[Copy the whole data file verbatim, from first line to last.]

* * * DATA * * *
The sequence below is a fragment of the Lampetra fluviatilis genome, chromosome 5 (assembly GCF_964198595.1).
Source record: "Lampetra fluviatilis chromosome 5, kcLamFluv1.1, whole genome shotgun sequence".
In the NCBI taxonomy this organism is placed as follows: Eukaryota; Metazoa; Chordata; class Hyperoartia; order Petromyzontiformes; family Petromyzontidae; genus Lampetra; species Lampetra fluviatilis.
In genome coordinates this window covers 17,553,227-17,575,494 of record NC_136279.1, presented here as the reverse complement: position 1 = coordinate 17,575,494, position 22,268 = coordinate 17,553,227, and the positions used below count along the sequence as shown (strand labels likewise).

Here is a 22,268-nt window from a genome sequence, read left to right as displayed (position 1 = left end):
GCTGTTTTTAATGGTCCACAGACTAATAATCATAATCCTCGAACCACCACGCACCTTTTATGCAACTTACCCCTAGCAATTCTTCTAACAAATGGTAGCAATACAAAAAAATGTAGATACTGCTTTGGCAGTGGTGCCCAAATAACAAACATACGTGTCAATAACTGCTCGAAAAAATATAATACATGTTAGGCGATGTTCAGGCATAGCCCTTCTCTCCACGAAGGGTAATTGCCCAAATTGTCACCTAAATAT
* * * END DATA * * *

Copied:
The sequence below is a fragment of the Lampetra fluviatilis genome, chromosome 5 (assembly GCF_964198595.1).
Source record: "Lampetra fluviatilis chromosome 5, kcLamFluv1.1, whole genome shotgun sequence".
In the NCBI taxonomy this organism is placed as follows: Eukaryota; Metazoa; Chordata; class Hyperoartia; order Petromyzontiformes; family Petromyzontidae; genus Lampetra; species Lampetra fluviatilis.
In genome coordinates this window covers 17,553,227-17,575,494 of record NC_136279.1, presented here as the reverse complement: position 1 = coordinate 17,575,494, position 22,268 = coordinate 17,553,227, and the positions used below count along the sequence as shown (strand labels likewise).

Here is a 22,268-nt window from a genome sequence, read left to right as displayed (position 1 = left end):
GCTGTTTTTAATGGTCCACAGACTAATAATCATAATCCTCGAACCACCACGCACCTTTTATGCAACTTACCCCTAGCAATTCTTCTAACAAATGGTAGCAATACAAAAAAATGTAGATACTGCTTTGGCAGTGGTGCCCAAATAACAAACATACGTGTCAATAACTGCTCGAAAAAATATAATACATGTTAGGCGATGTTCAGGCATAGCCCTTCTCTCCACGAAGGGTAATTGCCCAAATTGTCACCTAAATAT